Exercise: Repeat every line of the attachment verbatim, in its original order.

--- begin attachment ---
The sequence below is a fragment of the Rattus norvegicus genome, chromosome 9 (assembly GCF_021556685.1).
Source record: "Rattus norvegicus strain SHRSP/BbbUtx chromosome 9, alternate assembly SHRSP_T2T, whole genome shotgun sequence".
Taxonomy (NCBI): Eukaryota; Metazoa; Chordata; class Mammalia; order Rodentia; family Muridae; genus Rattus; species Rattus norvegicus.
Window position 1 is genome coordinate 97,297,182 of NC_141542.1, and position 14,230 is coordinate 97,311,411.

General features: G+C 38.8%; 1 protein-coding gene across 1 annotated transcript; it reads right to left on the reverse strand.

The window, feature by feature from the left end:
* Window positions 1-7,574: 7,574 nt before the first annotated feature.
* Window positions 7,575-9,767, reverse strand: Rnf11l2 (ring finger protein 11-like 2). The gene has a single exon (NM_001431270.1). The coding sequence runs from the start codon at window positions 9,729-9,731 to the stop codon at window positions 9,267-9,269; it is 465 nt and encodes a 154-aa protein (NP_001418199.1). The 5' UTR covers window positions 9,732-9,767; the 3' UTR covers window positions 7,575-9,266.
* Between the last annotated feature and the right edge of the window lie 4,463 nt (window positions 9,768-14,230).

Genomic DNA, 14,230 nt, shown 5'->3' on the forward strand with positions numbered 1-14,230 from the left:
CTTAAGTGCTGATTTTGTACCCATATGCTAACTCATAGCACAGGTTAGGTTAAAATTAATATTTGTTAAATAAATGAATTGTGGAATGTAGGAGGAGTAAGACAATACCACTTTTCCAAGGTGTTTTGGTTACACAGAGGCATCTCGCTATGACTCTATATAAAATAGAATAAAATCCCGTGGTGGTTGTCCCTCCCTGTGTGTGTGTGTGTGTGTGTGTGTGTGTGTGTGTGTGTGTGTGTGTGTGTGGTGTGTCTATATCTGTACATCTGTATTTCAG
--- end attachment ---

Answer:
The sequence below is a fragment of the Rattus norvegicus genome, chromosome 9 (assembly GCF_021556685.1).
Source record: "Rattus norvegicus strain SHRSP/BbbUtx chromosome 9, alternate assembly SHRSP_T2T, whole genome shotgun sequence".
Taxonomy (NCBI): Eukaryota; Metazoa; Chordata; class Mammalia; order Rodentia; family Muridae; genus Rattus; species Rattus norvegicus.
Window position 1 is genome coordinate 97,297,182 of NC_141542.1, and position 14,230 is coordinate 97,311,411.

General features: G+C 38.8%; 1 protein-coding gene across 1 annotated transcript; it reads right to left on the reverse strand.

The window, feature by feature from the left end:
* Window positions 1-7,574: 7,574 nt before the first annotated feature.
* Window positions 7,575-9,767, reverse strand: Rnf11l2 (ring finger protein 11-like 2). The gene has a single exon (NM_001431270.1). The coding sequence runs from the start codon at window positions 9,729-9,731 to the stop codon at window positions 9,267-9,269; it is 465 nt and encodes a 154-aa protein (NP_001418199.1). The 5' UTR covers window positions 9,732-9,767; the 3' UTR covers window positions 7,575-9,266.
* Between the last annotated feature and the right edge of the window lie 4,463 nt (window positions 9,768-14,230).

Genomic DNA, 14,230 nt, shown 5'->3' on the forward strand with positions numbered 1-14,230 from the left:
CTTAAGTGCTGATTTTGTACCCATATGCTAACTCATAGCACAGGTTAGGTTAAAATTAATATTTGTTAAATAAATGAATTGTGGAATGTAGGAGGAGTAAGACAATACCACTTTTCCAAGGTGTTTTGGTTACACAGAGGCATCTCGCTATGACTCTATATAAAATAGAATAAAATCCCGTGGTGGTTGTCCCTCCCTGTGTGTGTGTGTGTGTGTGTGTGTGTGTGTGTGTGTGTGTGTGTGTGTGTGGTGTGTCTATATCTGTACATCTGTATTTCAG